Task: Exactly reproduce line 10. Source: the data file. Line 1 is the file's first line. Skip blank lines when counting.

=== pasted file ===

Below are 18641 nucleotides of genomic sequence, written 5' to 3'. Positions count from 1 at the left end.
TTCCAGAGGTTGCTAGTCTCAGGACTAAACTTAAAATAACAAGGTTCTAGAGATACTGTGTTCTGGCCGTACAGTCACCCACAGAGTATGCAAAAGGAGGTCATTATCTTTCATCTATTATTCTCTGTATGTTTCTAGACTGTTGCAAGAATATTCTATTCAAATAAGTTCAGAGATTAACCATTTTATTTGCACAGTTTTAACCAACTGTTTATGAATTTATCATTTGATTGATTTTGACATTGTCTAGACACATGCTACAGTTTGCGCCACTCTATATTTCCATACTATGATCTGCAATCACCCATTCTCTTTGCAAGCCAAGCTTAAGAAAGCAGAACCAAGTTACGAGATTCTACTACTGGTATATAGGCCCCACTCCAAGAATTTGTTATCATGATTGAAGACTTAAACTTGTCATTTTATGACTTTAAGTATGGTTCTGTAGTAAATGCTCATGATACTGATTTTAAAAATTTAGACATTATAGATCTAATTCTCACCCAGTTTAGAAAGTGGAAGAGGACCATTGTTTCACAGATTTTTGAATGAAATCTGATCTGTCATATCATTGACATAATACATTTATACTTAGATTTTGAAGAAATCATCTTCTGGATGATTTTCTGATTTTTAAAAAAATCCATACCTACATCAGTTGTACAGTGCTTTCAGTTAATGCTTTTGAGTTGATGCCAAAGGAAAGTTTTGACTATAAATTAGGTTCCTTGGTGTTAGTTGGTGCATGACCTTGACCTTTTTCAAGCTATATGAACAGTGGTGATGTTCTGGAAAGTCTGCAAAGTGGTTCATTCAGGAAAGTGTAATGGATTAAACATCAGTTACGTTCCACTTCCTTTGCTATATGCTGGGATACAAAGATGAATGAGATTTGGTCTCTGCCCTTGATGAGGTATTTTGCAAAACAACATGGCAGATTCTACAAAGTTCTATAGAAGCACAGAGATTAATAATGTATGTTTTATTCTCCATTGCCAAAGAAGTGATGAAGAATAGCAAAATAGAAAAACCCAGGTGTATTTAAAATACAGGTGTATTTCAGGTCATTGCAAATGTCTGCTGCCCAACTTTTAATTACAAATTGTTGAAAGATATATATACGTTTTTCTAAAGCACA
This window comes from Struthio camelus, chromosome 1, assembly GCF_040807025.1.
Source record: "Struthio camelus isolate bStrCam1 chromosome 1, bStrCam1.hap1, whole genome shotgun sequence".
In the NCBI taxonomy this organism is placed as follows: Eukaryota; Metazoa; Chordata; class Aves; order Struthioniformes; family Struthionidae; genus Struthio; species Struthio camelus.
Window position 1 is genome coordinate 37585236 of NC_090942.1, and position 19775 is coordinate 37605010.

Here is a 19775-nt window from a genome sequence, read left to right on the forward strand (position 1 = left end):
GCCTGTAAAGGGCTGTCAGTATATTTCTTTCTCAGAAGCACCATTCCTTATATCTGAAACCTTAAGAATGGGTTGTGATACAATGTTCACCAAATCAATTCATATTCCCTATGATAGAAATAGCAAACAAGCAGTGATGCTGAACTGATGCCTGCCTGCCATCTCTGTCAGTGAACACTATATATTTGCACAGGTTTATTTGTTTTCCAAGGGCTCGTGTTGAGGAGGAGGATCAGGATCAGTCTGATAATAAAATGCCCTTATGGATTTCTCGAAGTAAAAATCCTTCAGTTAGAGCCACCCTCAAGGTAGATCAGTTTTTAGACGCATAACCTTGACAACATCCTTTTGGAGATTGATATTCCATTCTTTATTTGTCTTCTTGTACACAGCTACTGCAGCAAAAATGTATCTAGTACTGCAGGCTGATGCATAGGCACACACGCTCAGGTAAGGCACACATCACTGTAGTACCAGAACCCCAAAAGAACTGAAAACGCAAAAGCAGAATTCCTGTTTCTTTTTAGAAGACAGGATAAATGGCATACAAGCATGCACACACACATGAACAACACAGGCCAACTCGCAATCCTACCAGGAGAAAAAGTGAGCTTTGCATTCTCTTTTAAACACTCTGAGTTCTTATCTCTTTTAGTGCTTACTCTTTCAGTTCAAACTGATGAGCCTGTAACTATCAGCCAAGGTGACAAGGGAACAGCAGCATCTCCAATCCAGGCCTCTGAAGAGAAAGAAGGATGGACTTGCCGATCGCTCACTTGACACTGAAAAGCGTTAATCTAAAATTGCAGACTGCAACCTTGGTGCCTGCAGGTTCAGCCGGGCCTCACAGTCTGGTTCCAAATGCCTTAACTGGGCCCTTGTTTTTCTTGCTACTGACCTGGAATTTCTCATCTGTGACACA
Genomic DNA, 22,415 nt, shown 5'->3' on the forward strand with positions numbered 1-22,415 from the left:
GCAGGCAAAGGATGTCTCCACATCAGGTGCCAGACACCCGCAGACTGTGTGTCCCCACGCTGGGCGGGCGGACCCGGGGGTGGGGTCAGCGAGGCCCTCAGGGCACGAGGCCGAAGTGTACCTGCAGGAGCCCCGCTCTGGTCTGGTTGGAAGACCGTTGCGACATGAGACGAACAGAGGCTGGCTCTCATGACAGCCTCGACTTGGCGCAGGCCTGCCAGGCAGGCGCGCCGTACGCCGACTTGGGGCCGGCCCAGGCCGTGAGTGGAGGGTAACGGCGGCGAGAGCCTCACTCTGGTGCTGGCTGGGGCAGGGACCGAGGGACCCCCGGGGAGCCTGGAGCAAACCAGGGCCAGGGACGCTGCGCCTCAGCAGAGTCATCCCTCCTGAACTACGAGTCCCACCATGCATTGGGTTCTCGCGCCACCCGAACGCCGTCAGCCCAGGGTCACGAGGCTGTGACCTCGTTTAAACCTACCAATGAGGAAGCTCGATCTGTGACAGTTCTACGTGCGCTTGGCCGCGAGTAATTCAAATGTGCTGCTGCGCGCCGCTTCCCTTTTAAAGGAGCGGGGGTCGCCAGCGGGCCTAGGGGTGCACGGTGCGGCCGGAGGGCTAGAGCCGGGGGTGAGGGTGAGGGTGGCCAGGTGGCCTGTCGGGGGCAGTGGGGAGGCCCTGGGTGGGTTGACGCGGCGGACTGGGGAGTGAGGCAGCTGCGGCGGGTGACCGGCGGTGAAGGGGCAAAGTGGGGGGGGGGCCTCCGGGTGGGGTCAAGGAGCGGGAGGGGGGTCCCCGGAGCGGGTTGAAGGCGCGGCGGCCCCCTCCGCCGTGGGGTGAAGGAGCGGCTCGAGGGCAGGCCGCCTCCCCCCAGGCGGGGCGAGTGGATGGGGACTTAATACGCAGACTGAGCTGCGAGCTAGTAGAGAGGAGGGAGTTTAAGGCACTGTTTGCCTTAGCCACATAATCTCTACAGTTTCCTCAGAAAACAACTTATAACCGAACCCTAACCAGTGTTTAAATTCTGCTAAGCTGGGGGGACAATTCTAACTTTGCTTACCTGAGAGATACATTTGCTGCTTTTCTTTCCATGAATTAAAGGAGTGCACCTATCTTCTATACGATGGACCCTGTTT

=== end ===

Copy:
GCAGGCAAAGGATGTCTCCACATCAGGTGCCAGACACCCGCAGACTGTGTGTCCCCACGCTGGGCGGGCGGACCCGGGGGTGGGGTCAGCGAGGCCCTCAGGGCACGAGGCCGAAGTGTACCTGCAGGAGCCCCGCTCTGGTCTGGTTGGAAGACCGTTGCGACATGAGACGAACAGAGGCTGGCTCTCATGACAGCCTCGACTTGGCGCAGGCCTGCCAGGCAGGCGCGCCGTACGCCGACTTGGGGCCGGCCCAGGCCGTGAGTGGAGGGTAACGGCGGCGAGAGCCTCACTCTGGTGCTGGCTGGGGCAGGGACCGAGGGACCCCCGGGGAGCCTGGAGCAAACCAGGGCCAGGGACGCTGCGCCTCAGCAGAGTCATCCCTCCTGAACTACGAGTCCCACCATGCATTGGGTTCTCGCGCCACCCGAACGCCGTCAGCCCAGGGTCACGAGGCTGTGACCTCGTTTAAACCTACCAATGAGGAAGCTCGATCTGTGACAGTTCTACGTGCGCTTGGCCGCGAGTAATTCAAATGTGCTGCTGCGCGCCGCTTCCCTTTTAAAGGAGCGGGGGTCGCCAGCGGGCCTAGGGGTGCACGGTGCGGCCGGAGGGCTAGAGCCGGGGGTGAGGGTGAGGGTGGCCAGGTGGCCTGTCGGGGGCAGTGGGGAGGCCCTGGGTGGGTTGACGCGGCGGACTGGGGAGTGAGGCAGCTGCGGCGGGTGACCGGCGGTGAAGGGGCAAAGTGGGGGGGGGGCCTCCGGGTGGGGTCAAGGAGCGGGAGGGGGGTCCCCGGAGCGGGTTGAAGGCGCGGCGGCCCCCTCCGCCGTGGGGTGAAGGAGCGGCTCGAGGGCAGGCCGCCTCCCCCCAGGCGGGGCGAGTGGATGGGGACTTAATACGCAGACTGAGCTGCGAGCTAGTAGAGAGGAGGGAGTTTAAGGCACTGTTTGCCTTAGCCACATAATCTCTACAGTTTCCTCAGAAAACAACTTATAACCGAACCCTAACCAGTGTTTAAATTCTGCTAAGCTGGGGGGACAATTCTAACTTTGCTTACCTGAGAGATACATTTGCTGCTTTTCTTTCCATGAATTAAAGGAGTGCACCTATCTTCTATACGATGGACCCTGTTT